6 things we learned about what People Ops means to Marie Krebs and Will Beaton
As part of our series within RecWorks on ‘What is HR/People Ops to you?’ in which we are interviewing professionals from the HR and People Ops industry’, Evangeline Richards and I managed to get some time with Marie Krebs (People Ops Lead at Moonpay) and Will Beaton (Head of People at MyTutor) to get their thoughts on the shifting tides of this industry and find out what their priorities are.
You can see the full Q&A here
If you don’t have time to watch, here were six things we learned when we spoke to Marie and Will.
1. Whilst traditional HR is seen as ‘Top-Down’ People Operations aspires to be ‘Bottom-Up’
Marie gives a useful example of how People Ops seeks to put people at the centre of any process; so in the case of Learning and Development (L&D), rather than sending processes down the line from top management and crossing fingers that staff will follow them at each successive level, instead as a People Head, ask yourself “how do we design L&D so that people will actually want to engage with it” and get as much feedback as you can all the way up to the top in order to implement it.
2. Identify skill gaps as you scale up
If you start to grow as a business, Will recommends you quickly work out where the knowledge needs to be placed in order to deal with new challenges that expansion brings, whether it be Compliance, Branding or L&D. And once these people are in place, make the most of them! As he says from his own work “build the specialism in the team, and then have them partner across the business, or they might work collaboratively on projects together.” Marie also adds “and always have a lawyer at the end of the phone, this is a must have!”
3. Ask for frequent feedback to get the best results from your teams
Marie uses a ‘going to the dentist’ analogy which we love — in other words have regular checkups rather than one, groaning annual staff survey. Firstly, because it stops it becoming a hugely pressured ‘event’ which creates stress and anxiety. Secondly, “the least scary the implementation you are going to have to do, as it’s going to be short incremental change” she notes. And thirdly, because it’s just not a very agile way to get the quick temperature of your team. Instead, our experts recommend you “embed feedback to all your processes” in quick and painless ways. What platform or process you use (Pulse surveys, Lattice, Officevibe etc) is up to you, just make sure you show clearly any changes implemented as a result to encourage staff to continue to share in this way.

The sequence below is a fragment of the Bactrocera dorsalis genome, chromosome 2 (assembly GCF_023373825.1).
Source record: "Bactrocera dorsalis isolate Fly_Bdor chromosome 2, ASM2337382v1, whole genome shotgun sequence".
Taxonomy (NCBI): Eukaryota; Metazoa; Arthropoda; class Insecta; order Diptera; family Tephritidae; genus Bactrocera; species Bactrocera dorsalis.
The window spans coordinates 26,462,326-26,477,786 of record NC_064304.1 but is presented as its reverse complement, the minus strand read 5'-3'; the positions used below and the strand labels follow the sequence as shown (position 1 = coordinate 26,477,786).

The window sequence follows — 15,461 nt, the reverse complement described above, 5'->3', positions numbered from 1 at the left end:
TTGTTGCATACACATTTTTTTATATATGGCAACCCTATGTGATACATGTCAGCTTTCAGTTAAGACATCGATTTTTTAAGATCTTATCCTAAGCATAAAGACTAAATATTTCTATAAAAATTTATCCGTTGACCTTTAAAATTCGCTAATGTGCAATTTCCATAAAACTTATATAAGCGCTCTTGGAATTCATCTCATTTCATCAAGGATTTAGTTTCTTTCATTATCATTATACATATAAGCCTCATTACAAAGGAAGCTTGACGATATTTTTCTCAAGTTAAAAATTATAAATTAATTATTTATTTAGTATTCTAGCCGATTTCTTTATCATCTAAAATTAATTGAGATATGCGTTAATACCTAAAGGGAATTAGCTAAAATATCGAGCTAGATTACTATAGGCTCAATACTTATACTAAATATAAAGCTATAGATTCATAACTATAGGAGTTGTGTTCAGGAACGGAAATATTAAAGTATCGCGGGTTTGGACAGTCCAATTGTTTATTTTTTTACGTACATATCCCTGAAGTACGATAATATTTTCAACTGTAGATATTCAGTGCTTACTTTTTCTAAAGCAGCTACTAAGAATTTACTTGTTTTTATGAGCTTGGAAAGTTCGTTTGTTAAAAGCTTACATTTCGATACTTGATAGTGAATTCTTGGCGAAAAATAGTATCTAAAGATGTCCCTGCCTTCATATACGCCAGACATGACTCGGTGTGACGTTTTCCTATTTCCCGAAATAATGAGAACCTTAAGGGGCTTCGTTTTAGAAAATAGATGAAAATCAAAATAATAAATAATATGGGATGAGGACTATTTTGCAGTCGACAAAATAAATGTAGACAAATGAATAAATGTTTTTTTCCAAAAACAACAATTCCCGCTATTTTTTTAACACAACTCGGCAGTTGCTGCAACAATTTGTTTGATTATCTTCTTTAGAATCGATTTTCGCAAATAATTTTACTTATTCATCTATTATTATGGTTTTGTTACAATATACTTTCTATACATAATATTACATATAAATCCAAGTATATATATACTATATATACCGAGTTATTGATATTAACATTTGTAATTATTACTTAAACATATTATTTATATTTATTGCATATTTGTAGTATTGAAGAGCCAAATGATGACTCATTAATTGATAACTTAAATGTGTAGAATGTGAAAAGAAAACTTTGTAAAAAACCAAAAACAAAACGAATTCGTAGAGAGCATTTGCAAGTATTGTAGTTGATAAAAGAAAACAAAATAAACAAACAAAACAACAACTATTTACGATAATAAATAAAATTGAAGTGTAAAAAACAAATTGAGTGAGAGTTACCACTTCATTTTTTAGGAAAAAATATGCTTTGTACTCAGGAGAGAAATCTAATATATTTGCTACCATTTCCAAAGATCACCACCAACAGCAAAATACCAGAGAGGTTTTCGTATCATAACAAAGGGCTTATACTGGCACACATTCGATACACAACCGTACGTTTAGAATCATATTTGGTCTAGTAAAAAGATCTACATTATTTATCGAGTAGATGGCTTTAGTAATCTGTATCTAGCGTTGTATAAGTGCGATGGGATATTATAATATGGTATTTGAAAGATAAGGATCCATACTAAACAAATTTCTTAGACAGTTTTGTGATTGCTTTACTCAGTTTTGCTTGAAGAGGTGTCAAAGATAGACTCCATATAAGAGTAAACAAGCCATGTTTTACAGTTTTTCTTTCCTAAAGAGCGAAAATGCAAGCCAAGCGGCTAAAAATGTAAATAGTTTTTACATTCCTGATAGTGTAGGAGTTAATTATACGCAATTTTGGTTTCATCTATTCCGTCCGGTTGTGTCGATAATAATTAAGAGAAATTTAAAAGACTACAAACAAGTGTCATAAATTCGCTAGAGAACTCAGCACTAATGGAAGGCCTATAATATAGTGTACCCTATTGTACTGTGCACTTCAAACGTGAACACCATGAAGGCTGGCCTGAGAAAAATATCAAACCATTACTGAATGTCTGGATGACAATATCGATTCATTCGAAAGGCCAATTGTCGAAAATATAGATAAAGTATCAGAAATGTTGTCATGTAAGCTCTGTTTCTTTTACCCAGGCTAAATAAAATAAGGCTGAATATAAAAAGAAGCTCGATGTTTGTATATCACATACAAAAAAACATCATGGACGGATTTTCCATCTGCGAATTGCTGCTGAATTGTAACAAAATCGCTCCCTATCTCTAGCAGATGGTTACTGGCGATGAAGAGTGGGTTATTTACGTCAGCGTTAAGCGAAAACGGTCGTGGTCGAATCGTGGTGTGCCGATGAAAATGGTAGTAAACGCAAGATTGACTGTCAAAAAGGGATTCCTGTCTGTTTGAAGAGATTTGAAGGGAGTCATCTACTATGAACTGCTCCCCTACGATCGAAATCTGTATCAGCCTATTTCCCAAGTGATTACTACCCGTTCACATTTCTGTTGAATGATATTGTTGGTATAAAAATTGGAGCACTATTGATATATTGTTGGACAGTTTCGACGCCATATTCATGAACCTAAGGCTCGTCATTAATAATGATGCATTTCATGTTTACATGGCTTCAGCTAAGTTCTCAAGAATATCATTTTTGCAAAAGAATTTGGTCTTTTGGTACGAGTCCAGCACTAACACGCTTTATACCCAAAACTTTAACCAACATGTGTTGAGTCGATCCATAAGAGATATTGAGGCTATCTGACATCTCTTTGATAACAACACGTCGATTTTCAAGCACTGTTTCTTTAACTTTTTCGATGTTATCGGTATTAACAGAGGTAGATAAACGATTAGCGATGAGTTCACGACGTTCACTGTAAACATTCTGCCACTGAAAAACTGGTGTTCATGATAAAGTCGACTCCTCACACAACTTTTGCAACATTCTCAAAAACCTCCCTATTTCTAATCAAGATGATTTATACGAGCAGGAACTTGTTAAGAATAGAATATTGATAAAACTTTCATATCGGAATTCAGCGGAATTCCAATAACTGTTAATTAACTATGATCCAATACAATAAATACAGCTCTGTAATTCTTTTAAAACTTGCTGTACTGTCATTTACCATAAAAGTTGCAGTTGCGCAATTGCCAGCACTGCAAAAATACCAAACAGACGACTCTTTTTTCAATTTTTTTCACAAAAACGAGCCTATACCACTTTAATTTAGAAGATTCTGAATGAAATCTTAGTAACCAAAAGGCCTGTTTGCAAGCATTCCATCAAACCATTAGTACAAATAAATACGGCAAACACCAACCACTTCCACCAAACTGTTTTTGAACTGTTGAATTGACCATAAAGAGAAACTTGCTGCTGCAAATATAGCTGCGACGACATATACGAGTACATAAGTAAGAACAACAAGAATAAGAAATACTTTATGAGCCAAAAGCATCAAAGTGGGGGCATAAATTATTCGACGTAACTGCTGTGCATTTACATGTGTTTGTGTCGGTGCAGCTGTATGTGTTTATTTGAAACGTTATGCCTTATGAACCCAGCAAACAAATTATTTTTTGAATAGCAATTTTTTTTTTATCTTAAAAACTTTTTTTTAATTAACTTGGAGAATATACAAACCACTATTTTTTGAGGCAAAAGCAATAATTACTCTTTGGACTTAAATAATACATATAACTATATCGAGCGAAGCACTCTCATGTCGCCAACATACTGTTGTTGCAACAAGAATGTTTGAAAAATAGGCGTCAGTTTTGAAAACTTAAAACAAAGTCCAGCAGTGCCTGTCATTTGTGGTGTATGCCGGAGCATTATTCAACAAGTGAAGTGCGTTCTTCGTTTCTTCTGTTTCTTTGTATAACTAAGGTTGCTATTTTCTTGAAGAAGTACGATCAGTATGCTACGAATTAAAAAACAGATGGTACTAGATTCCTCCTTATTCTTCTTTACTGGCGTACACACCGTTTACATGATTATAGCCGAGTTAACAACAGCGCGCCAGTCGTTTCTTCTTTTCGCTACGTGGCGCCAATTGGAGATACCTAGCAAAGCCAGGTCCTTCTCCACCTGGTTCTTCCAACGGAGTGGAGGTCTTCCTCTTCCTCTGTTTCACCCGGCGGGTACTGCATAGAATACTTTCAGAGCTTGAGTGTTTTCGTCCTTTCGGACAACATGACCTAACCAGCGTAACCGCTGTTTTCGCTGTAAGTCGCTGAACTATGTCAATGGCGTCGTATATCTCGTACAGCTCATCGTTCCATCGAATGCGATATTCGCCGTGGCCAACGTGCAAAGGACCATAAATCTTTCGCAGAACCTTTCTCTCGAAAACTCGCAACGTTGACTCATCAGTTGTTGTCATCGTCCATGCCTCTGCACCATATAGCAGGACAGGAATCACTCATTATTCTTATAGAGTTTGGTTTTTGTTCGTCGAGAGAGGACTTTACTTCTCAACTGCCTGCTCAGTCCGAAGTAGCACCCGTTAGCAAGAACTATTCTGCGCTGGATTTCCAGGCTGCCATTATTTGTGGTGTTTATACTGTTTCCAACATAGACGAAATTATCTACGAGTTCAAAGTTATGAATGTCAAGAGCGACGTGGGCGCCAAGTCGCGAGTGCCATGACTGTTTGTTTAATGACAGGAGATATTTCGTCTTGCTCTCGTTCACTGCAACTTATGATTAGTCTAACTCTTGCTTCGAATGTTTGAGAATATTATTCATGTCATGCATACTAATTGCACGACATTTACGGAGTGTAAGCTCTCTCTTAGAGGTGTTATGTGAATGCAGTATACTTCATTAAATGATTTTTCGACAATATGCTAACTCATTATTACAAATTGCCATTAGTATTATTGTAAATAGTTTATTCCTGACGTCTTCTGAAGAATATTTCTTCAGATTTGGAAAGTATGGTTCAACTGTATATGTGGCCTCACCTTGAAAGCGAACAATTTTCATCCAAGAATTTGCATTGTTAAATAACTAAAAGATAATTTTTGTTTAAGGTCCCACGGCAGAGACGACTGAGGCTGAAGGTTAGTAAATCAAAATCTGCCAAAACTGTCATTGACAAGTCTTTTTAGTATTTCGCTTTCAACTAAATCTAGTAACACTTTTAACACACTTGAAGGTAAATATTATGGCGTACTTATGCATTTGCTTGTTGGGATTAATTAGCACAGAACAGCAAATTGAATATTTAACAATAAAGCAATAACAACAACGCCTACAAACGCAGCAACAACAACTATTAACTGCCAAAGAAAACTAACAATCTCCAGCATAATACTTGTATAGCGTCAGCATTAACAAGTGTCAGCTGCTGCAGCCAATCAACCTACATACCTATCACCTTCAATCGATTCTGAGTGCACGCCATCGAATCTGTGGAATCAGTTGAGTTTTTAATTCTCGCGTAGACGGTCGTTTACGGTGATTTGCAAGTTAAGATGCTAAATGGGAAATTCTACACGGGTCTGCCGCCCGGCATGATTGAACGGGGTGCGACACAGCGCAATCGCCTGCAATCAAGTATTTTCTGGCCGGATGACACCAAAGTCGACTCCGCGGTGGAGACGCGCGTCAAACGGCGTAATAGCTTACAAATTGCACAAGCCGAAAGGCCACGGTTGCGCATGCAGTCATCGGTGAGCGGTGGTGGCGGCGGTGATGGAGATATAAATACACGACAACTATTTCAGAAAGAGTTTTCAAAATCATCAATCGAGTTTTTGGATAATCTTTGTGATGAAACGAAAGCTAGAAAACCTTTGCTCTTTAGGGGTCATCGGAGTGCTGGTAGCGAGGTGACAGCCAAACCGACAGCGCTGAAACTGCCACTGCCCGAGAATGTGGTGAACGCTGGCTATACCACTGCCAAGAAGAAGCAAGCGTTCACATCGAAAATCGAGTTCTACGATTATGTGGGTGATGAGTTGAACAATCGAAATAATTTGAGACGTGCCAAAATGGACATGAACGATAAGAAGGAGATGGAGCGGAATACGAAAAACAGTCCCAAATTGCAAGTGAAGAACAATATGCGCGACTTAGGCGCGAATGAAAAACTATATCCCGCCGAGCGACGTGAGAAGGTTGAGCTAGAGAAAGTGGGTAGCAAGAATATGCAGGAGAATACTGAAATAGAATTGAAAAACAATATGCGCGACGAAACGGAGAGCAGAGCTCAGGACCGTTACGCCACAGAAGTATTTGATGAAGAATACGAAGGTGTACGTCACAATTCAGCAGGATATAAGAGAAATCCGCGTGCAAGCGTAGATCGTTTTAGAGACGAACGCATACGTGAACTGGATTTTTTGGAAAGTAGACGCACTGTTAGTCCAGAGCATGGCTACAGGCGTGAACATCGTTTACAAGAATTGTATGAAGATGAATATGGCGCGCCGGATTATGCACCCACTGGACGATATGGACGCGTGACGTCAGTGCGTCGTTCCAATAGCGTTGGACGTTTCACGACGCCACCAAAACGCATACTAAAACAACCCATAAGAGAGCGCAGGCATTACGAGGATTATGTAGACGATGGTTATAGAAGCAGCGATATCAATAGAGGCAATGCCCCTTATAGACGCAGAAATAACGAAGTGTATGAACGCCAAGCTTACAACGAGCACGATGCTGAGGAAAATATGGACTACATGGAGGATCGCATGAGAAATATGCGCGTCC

4. Show vulnerability in your leadership
Everyone gets it wrong sometimes, and we’re all under pressure. So lead by example to foster a positive, reflective and accepting work culture. Will gives an excellent example of something they do regularly in his company — “In our ‘All hands’ session every month we always have a spotlight area which is basically us holding up our hand and saying ‘this is something I have not done well enough and this is what I am going to do about it.’” Marie suggests that senior management could also share their own 360 feedback to staff, something she says, Raj at Learnerbly does really well. But also cautions that you should not make these gestures purely for face value, and that vulnerability is ultimately about “authenticity, not simply over sharing.”
5. Be open about your guiding principles to attract the level of talent you want
Be vocal, be clear about your philosophy, “and make sure that whatever decision you make, you are staying true to that” Will advises when it comes to driving your work. Not only will this help you stay on course in terms of your vision for your business, but it will also draw like-minded colleagues and talent into your teams because they will see something they like, and want to be part of it.
6. Psychological safety needs to be seen to be practiced by everyone
It’s all well and good preaching to your team the need to look after themselves, but if you as a manager are clearly under stress yourself, and don’t ask for help, you are not really leading by example and as Will says this filters down; “when you see the senior leaders not embodying these behaviours.. other staff don’t feel they have that safety to do it themselves.”
Want to read more? Check our Marie’s ‘What is People Operations’ post here.
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